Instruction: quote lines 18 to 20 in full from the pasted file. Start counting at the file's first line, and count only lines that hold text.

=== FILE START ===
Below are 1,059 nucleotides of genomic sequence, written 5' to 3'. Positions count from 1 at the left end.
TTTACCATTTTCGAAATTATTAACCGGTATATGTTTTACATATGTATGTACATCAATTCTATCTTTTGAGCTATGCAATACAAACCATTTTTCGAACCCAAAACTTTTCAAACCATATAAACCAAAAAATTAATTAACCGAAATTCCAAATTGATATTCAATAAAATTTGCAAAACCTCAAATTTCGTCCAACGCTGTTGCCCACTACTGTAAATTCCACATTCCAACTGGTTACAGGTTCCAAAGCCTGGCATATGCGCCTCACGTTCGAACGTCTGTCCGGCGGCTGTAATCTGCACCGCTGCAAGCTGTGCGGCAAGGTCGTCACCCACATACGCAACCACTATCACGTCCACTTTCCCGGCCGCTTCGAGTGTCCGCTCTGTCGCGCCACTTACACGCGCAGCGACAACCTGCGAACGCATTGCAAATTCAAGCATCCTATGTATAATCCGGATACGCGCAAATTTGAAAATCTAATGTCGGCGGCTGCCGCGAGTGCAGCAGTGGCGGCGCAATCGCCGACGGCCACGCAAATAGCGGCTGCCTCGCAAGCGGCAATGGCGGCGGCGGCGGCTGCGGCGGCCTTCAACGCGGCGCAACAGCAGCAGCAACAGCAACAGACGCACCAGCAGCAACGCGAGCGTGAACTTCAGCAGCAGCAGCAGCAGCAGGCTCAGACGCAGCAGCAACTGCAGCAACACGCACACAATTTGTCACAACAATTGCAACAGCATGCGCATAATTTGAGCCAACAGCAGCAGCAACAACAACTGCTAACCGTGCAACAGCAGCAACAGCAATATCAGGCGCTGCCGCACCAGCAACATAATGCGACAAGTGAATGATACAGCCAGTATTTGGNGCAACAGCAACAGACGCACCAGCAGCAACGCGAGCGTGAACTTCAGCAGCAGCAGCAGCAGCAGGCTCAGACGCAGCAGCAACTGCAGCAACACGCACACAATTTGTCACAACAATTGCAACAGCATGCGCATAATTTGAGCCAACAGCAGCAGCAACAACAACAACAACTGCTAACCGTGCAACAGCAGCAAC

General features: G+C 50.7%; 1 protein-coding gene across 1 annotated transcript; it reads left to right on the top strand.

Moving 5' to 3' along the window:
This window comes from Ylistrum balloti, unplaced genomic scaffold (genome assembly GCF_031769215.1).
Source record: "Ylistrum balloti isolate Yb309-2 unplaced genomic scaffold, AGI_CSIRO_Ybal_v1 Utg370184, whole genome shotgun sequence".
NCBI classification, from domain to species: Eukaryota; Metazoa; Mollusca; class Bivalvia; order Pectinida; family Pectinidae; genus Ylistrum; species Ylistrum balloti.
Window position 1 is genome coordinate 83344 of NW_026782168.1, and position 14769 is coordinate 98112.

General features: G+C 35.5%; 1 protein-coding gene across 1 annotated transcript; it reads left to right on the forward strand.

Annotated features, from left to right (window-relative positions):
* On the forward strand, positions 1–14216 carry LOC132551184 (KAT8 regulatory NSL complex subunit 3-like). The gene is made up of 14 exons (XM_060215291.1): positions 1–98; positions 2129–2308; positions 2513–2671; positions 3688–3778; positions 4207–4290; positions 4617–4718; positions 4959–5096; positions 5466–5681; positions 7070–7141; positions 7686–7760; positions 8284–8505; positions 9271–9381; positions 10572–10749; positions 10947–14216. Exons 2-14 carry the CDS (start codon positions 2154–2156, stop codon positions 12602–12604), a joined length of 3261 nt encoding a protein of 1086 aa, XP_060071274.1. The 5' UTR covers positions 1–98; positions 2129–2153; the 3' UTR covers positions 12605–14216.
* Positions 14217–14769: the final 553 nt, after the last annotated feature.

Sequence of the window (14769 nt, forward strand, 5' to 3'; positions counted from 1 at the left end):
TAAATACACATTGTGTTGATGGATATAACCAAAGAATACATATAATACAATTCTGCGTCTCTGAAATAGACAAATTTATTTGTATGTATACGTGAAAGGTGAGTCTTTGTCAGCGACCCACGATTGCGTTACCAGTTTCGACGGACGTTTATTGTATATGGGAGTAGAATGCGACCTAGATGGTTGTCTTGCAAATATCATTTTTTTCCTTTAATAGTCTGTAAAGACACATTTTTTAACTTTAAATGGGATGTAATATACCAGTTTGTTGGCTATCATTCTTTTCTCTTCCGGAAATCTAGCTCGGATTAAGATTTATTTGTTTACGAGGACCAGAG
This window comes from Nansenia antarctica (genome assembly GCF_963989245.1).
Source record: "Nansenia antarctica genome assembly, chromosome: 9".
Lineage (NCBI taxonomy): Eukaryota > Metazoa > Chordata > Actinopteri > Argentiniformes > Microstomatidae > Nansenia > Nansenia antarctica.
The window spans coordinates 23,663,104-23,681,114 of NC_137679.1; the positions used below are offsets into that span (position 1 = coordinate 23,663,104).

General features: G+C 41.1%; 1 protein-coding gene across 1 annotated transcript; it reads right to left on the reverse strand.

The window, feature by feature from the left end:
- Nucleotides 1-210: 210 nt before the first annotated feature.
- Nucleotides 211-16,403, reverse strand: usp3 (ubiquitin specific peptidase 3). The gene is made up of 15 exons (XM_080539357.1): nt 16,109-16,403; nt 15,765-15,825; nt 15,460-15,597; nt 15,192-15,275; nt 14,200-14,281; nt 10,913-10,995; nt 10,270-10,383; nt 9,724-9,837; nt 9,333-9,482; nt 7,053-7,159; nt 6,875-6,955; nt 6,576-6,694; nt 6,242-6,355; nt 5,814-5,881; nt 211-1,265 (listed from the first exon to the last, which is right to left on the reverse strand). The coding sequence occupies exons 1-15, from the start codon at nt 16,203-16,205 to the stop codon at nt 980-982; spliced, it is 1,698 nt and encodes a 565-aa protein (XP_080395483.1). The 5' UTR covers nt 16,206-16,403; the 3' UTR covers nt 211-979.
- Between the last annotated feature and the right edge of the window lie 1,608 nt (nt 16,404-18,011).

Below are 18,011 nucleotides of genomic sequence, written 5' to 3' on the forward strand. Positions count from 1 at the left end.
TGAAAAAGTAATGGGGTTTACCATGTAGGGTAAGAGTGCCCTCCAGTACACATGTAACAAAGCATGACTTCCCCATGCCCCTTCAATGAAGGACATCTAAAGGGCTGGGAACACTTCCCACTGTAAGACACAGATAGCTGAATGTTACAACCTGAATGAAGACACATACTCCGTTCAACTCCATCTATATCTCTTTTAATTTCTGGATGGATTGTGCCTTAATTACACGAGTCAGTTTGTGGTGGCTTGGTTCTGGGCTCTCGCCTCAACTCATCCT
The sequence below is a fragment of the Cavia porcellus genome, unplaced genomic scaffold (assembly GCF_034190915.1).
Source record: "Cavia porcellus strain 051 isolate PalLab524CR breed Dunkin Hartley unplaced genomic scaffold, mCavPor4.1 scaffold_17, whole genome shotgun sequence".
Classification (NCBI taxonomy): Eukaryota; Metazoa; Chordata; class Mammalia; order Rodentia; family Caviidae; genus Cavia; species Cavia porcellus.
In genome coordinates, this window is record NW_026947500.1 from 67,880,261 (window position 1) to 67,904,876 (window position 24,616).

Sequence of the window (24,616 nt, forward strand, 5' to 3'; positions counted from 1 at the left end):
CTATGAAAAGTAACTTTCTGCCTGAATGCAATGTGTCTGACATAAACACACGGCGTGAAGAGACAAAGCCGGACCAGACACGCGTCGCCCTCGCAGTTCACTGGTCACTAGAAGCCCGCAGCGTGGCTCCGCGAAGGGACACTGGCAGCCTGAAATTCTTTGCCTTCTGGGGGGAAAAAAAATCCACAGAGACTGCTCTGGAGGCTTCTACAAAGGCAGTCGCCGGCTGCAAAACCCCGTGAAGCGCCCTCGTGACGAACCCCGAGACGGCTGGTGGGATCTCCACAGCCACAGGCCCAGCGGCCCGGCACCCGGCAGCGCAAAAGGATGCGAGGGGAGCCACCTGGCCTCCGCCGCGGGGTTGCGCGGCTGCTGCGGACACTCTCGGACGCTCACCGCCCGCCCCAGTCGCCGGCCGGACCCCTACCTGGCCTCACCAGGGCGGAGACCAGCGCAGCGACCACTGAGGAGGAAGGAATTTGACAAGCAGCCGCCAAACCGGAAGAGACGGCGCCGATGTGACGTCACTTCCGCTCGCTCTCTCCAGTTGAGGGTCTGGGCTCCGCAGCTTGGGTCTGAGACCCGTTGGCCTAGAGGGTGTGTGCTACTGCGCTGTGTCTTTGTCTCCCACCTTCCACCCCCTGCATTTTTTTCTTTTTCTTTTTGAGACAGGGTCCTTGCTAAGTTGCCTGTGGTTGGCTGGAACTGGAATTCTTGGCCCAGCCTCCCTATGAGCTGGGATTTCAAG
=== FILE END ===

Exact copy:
The window spans coordinates 23,663,104-23,681,114 of NC_137679.1; the positions used below are offsets into that span (position 1 = coordinate 23,663,104).

General features: G+C 41.1%; 1 protein-coding gene across 1 annotated transcript; it reads right to left on the reverse strand.

The window, feature by feature from the left end: